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Genius can seem incomprehensible even to seasoned researchers. Einstein's theory of special relativity, Rutherford's glimpse into the invisible heart of the atom--such astonishing breakthroughs seem almost magical--like bolts of insight arising from nowhere. Genius Unmaskedreveals the true nature of genius, taking the reader on a journey through the lives and minds of more than a dozen brilliant scientists, ranging from Darwin, Einstein, Edison, and Pasteur, to such lesser known but important innovators as Maria Montessori. Their stories are truly compelling, and at time inspiring, but, more important, Roberta Ness uses these stories to highlight a cognitive tool box that anyone can employ. Ness, an authority on innovation, outlines eleven basic strategies--including finding the right question, observation, analogy, changing point of view, dissection, reorganization, the power of groups, and frame shifting. Beginning with Charles Darwin, who left behind a voluminous trail of writing that preserved his thinking process, Ness illuminates his use of all eleven tools. Indeed, for each genius, she combines a fascinating narrative of their creative work with an astute analysis of how they used particular tools to achieve their breakthroughs. We see how Ancel Keys, the father of the Mediterranean diet, used the "power of groups"--enlisting a team of statisticians, nutritionists, physiologists, and physicians--to track the health benefits of exercise and diet. How Paul Baran conceived packet switching--the idea that made the internet possible--through analogy with the neurological networks of the brain. And how Maria Montessori overturned the conventional frame of thinking about the role of children in education. Genius Unmaskedshows how the most creative minds in science used tools that can help us improve our creative abilities. Geniuses are not omnipotent. They are just very skilled at employing the creativity toolbox highlighted in this book.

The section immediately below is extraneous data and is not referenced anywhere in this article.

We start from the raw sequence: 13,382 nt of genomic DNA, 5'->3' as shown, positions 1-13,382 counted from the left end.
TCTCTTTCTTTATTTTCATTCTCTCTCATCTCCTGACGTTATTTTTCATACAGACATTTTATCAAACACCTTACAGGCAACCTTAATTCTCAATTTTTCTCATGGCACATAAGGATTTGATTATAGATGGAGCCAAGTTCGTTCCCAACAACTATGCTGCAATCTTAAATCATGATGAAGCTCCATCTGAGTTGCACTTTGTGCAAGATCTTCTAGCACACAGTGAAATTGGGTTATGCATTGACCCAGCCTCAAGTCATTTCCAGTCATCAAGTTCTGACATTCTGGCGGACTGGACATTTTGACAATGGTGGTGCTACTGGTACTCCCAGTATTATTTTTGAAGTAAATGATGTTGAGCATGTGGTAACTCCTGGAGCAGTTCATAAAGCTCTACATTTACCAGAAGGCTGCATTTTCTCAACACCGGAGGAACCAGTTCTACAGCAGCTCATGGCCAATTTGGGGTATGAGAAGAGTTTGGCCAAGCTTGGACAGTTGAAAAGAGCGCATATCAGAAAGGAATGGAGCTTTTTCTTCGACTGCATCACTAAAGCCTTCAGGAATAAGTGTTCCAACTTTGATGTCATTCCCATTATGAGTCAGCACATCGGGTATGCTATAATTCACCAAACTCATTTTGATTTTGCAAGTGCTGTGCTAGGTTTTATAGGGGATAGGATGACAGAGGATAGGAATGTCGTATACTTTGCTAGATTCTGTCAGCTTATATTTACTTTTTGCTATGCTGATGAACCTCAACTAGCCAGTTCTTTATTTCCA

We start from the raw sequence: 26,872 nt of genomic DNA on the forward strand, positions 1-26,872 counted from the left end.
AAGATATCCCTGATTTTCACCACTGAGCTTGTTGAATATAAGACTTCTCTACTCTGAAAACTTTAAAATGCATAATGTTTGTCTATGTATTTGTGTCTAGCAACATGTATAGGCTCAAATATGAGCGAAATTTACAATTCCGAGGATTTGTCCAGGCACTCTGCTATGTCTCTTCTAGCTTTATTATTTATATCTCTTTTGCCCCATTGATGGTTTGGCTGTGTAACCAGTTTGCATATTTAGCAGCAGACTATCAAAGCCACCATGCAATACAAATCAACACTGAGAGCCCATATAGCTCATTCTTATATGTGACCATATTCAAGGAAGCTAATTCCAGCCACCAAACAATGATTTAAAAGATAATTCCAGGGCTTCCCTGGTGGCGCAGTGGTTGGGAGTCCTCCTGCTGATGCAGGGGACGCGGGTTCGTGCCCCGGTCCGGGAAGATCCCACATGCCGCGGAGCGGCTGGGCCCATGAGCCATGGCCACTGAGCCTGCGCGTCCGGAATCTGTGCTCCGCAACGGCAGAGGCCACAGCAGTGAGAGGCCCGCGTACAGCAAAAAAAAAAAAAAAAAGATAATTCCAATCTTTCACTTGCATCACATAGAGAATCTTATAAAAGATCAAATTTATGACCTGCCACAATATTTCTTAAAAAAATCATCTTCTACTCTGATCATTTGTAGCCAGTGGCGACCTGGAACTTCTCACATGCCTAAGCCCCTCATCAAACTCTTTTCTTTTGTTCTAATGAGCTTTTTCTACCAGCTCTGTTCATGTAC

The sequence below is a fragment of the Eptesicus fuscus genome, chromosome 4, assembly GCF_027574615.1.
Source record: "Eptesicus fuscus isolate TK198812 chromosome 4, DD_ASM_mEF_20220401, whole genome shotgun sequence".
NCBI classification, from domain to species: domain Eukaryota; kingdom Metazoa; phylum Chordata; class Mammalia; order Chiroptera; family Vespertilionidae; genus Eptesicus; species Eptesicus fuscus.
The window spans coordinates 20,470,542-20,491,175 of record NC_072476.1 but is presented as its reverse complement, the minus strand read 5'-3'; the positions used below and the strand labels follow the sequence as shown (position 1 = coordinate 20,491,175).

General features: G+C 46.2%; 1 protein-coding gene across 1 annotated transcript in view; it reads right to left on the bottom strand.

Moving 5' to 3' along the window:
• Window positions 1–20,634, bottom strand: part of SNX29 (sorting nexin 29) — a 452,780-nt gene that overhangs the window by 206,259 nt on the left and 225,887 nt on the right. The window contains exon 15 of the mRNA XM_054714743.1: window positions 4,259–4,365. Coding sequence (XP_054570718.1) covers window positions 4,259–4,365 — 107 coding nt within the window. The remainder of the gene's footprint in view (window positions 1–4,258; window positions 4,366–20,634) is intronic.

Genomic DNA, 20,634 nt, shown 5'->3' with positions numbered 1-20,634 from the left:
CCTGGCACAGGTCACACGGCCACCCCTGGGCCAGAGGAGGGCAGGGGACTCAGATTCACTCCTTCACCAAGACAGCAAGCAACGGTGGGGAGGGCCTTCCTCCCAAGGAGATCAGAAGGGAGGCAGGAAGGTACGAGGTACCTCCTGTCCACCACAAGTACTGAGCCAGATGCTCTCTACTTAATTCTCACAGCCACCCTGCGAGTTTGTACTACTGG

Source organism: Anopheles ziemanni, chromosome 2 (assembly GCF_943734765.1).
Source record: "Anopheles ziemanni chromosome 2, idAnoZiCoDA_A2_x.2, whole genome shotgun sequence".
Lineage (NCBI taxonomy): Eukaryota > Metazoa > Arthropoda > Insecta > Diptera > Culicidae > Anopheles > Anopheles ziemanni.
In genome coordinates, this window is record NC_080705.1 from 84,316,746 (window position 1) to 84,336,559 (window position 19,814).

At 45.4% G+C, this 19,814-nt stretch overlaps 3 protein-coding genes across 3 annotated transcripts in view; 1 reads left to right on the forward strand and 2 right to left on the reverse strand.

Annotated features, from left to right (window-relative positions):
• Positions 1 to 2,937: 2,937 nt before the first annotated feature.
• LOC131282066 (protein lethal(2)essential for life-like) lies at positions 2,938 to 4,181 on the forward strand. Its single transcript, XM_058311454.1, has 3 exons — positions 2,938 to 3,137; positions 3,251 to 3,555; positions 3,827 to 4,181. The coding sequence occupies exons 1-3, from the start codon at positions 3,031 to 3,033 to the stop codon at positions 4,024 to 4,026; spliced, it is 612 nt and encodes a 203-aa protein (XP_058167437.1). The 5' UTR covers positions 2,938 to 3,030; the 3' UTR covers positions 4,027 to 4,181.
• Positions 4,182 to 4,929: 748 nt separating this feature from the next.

Roberta Ness is an internationally renowned physician-scientist and author of over 300 scientific papers and books. She is a member of the Institute of Medicine National Academies of Science, a Fellow of the American College of Physicians, a Fellow of the American College of Epidemiology, and a frequent advisor to the National Institutes of Health, Department of Defense, and Centers for Disease Control. She is a past President of the American College of Epidemiology and President of the American Epidemiology Society. Her many awards and honors include a White House appointment to the Board of the Mickey Leland Center as well as receipt of the Snow Award, the most prestigious lifetime achievement award in her profession, presented by the American Public Health Association. She is Dean of the University of Texas School of Public Health and the University of Texas-Houston Vice President for Innovation and author of Innovation Generation: How to Produce Creative and Useful Scientific Ideas and Creativity in the Sciences.